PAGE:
There were two bloggingheads this week that struck me as interesting. First there is a nice talk by two economists comparing modern thoughts on economics to classical to keynesianism to monetary policy to their own new ideas stemming out of the current economy. They bring up some points that I've been thinking about but haven't been able to express; like just because high interest rates stems off investment does this have to imply that low interest rates encourage it?
Then there is a discussion on evolution with Robert Wright (the owner of bloggingheads) and Joan Roughgarden (the author of The Genial Gene). Note that this is not a debate on whether Darwinism is true - that is accepted as a given. What this is is a debate on how much proof each theorized evolutionary mechanism requires, with Wright taking the position that evolutionary theories can't be proven with the same rigor as the rest of science so we should accept theories that sufficiently explains the data. Where as Roughgarden takes the position that there is no excuse for lowering the bar and that at the minimum you must come up with plausible competing theories and then apply rigor and statistics to determine which is more likely.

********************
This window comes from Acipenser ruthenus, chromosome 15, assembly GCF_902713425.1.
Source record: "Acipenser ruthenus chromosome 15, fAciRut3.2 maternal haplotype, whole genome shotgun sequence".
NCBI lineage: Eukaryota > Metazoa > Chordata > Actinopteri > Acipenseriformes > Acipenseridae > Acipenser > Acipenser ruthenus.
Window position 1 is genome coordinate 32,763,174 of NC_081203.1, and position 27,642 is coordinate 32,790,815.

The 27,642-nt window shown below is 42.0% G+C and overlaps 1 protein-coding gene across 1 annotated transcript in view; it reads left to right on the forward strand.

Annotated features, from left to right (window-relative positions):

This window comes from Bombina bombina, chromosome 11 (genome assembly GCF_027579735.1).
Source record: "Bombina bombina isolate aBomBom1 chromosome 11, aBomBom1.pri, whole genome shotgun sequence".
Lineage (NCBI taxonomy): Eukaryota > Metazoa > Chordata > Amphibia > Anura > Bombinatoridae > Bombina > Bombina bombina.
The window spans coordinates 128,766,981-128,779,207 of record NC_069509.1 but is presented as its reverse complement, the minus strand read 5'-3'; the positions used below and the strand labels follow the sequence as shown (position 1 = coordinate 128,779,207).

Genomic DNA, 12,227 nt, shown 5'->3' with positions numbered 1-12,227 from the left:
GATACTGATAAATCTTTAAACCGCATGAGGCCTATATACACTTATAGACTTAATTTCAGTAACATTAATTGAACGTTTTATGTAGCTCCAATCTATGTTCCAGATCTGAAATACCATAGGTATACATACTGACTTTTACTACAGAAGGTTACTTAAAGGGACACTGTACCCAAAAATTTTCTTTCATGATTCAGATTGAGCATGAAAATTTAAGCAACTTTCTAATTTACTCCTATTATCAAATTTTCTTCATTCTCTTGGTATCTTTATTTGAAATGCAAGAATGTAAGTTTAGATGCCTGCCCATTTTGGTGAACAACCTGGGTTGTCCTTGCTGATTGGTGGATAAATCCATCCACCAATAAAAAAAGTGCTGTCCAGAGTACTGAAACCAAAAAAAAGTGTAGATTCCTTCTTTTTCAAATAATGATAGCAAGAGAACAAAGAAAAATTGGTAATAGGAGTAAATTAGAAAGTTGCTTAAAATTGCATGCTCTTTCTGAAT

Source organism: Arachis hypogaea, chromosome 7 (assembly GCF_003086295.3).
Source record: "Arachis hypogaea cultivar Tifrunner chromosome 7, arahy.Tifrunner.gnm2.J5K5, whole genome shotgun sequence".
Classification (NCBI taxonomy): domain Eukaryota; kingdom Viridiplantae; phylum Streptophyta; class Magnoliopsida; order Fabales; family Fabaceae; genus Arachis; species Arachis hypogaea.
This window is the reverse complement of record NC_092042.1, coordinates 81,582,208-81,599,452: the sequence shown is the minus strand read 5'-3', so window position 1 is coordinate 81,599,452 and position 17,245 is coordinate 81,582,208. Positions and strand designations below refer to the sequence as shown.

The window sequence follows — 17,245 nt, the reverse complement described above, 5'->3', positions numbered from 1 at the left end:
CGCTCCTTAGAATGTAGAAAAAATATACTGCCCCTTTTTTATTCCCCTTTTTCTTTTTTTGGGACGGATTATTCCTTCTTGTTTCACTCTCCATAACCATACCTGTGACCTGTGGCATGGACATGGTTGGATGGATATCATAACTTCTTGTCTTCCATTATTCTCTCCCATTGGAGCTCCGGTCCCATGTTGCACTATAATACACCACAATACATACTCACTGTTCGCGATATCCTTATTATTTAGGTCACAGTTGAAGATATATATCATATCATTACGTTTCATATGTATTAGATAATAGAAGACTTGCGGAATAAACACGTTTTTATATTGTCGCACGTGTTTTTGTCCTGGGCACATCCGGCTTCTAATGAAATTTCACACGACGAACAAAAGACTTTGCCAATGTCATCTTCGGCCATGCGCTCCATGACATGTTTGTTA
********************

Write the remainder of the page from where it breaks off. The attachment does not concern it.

Roughgarden appears to be a controversial figure in many places on the web and for some reason receives a lot of animosity from blog commenters. I don't know if she has made other comments to earn this disrespect but in this conversation is both interesting and reasonable (and as far as I'm concerned she is also right).
In comparing these two conversations I wonder if I am engaging in an internal contradiction. From the first conversation I am sympathetic to the argument that applying statistical models to econometrics can be meaningless where as in the second conversation I am sympathetic to the argument that applying statistical models to evolutionary mechanisms is necessary.